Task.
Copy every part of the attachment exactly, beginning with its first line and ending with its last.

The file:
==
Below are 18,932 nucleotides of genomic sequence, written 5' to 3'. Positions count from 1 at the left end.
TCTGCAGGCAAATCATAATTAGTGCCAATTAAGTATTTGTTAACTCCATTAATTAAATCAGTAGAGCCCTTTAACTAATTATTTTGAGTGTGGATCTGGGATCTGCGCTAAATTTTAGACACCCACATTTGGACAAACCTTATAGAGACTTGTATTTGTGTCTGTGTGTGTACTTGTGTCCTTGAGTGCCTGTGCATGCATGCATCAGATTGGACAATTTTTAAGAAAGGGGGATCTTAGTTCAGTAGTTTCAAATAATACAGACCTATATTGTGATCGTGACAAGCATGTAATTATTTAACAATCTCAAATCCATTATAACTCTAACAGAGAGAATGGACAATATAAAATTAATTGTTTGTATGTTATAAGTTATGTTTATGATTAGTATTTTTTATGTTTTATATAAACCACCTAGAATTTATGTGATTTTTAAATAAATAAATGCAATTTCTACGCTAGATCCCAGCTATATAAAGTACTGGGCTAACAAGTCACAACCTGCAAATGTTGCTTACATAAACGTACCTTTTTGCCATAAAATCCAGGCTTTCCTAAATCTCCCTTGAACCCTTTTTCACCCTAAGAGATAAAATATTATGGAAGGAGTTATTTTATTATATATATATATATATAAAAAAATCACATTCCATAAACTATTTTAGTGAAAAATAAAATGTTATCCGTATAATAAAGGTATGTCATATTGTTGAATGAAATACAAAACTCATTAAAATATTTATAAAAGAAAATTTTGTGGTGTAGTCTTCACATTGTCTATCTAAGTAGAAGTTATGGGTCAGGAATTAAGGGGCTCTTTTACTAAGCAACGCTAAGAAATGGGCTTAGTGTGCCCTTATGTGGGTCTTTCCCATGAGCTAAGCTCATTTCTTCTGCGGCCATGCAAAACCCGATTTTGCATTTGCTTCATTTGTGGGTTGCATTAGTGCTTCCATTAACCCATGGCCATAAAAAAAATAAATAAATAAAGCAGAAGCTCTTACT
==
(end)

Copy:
Below are 18,932 nucleotides of genomic sequence, written 5' to 3'. Positions count from 1 at the left end.
TCTGCAGGCAAATCATAATTAGTGCCAATTAAGTATTTGTTAACTCCATTAATTAAATCAGTAGAGCCCTTTAACTAATTATTTTGAGTGTGGATCTGGGATCTGCGCTAAATTTTAGACACCCACATTTGGACAAACCTTATAGAGACTTGTATTTGTGTCTGTGTGTGTACTTGTGTCCTTGAGTGCCTGTGCATGCATGCATCAGATTGGACAATTTTTAAGAAAGGGGGATCTTAGTTCAGTAGTTTCAAATAATACAGACCTATATTGTGATCGTGACAAGCATGTAATTATTTAACAATCTCAAATCCATTATAACTCTAACAGAGAGAATGGACAATATAAAATTAATTGTTTGTATGTTATAAGTTATGTTTATGATTAGTATTTTTTATGTTTTATATAAACCACCTAGAATTTATGTGATTTTTAAATAAATAAATGCAATTTCTACGCTAGATCCCAGCTATATAAAGTACTGGGCTAACAAGTCACAACCTGCAAATGTTGCTTACATAAACGTACCTTTTTGCCATAAAATCCAGGCTTTCCTAAATCTCCCTTGAACCCTTTTTCACCCTAAGAGATAAAATATTATGGAAGGAGTTATTTTATTATATATATATATATATAAAAAAATCACATTCCATAAACTATTTTAGTGAAAAATAAAATGTTATCCGTATAATAAAGGTATGTCATATTGTTGAATGAAATACAAAACTCATTAAAATATTTATAAAAGAAAATTTTGTGGTGTAGTCTTCACATTGTCTATCTAAGTAGAAGTTATGGGTCAGGAATTAAGGGGCTCTTTTACTAAGCAACGCTAAGAAATGGGCTTAGTGTGCCCTTATGTGGGTCTTTCCCATGAGCTAAGCTCATTTCTTCTGCGGCCATGCAAAACCCGATTTTGCATTTGCTTCATTTGTGGGTTGCATTAGTGCTTCCATTAACCCATGGCCATAAAAAAAATAAATAAATAAAGCAGAAGCTCTTACT